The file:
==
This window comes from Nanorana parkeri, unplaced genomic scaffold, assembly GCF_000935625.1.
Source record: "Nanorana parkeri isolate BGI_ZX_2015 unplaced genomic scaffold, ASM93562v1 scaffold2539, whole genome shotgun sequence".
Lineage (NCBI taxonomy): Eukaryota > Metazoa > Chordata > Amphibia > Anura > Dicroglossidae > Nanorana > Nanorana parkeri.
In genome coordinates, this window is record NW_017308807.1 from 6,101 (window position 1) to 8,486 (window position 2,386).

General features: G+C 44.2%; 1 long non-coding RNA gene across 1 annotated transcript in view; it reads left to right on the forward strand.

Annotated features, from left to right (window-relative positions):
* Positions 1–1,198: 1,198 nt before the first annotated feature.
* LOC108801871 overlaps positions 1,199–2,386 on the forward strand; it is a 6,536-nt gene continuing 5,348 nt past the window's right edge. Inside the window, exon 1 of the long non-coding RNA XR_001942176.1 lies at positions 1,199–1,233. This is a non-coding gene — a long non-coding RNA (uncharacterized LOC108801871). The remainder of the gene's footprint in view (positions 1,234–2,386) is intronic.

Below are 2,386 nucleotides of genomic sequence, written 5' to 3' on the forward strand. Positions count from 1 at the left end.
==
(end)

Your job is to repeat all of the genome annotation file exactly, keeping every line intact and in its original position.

This window comes from Nanorana parkeri, unplaced genomic scaffold, assembly GCF_000935625.1.
Source record: "Nanorana parkeri isolate BGI_ZX_2015 unplaced genomic scaffold, ASM93562v1 scaffold2539, whole genome shotgun sequence".
Lineage (NCBI taxonomy): Eukaryota > Metazoa > Chordata > Amphibia > Anura > Dicroglossidae > Nanorana > Nanorana parkeri.
In genome coordinates, this window is record NW_017308807.1 from 6,101 (window position 1) to 8,486 (window position 2,386).

General features: G+C 44.2%; 1 long non-coding RNA gene across 1 annotated transcript in view; it reads left to right on the forward strand.

Annotated features, from left to right (window-relative positions):
* Positions 1–1,198: 1,198 nt before the first annotated feature.
* LOC108801871 overlaps positions 1,199–2,386 on the forward strand; it is a 6,536-nt gene continuing 5,348 nt past the window's right edge. Inside the window, exon 1 of the long non-coding RNA XR_001942176.1 lies at positions 1,199–1,233. This is a non-coding gene — a long non-coding RNA (uncharacterized LOC108801871). The remainder of the gene's footprint in view (positions 1,234–2,386) is intronic.

Below are 2,386 nucleotides of genomic sequence, written 5' to 3' on the forward strand. Positions count from 1 at the left end.